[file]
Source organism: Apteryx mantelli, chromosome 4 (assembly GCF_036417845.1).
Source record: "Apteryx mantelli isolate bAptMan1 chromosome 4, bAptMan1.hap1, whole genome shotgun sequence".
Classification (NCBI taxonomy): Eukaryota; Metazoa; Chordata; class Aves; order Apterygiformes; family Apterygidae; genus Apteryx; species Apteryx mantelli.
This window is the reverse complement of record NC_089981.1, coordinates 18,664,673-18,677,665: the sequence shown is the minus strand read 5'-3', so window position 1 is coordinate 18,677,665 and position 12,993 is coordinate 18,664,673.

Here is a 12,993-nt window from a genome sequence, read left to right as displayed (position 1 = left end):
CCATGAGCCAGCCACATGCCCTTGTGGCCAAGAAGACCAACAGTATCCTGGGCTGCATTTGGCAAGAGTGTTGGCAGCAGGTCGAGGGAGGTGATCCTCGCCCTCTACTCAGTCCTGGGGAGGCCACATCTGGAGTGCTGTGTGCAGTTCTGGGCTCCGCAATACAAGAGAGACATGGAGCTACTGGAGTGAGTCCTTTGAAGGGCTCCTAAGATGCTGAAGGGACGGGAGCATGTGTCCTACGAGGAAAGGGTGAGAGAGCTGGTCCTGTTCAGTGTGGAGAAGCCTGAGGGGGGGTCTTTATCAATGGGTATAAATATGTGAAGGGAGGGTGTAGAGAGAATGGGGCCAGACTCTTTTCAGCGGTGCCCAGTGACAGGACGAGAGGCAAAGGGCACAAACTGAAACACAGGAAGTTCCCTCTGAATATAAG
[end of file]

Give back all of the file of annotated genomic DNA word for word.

Source organism: Apteryx mantelli, chromosome 4 (assembly GCF_036417845.1).
Source record: "Apteryx mantelli isolate bAptMan1 chromosome 4, bAptMan1.hap1, whole genome shotgun sequence".
Classification (NCBI taxonomy): Eukaryota; Metazoa; Chordata; class Aves; order Apterygiformes; family Apterygidae; genus Apteryx; species Apteryx mantelli.
This window is the reverse complement of record NC_089981.1, coordinates 18,664,673-18,677,665: the sequence shown is the minus strand read 5'-3', so window position 1 is coordinate 18,677,665 and position 12,993 is coordinate 18,664,673.

Here is a 12,993-nt window from a genome sequence, read left to right as displayed (position 1 = left end):
CCATGAGCCAGCCACATGCCCTTGTGGCCAAGAAGACCAACAGTATCCTGGGCTGCATTTGGCAAGAGTGTTGGCAGCAGGTCGAGGGAGGTGATCCTCGCCCTCTACTCAGTCCTGGGGAGGCCACATCTGGAGTGCTGTGTGCAGTTCTGGGCTCCGCAATACAAGAGAGACATGGAGCTACTGGAGTGAGTCCTTTGAAGGGCTCCTAAGATGCTGAAGGGACGGGAGCATGTGTCCTACGAGGAAAGGGTGAGAGAGCTGGTCCTGTTCAGTGTGGAGAAGCCTGAGGGGGGGTCTTTATCAATGGGTATAAATATGTGAAGGGAGGGTGTAGAGAGAATGGGGCCAGACTCTTTTCAGCGGTGCCCAGTGACAGGACGAGAGGCAAAGGGCACAAACTGAAACACAGGAAGTTCCCTCTGAATATAAG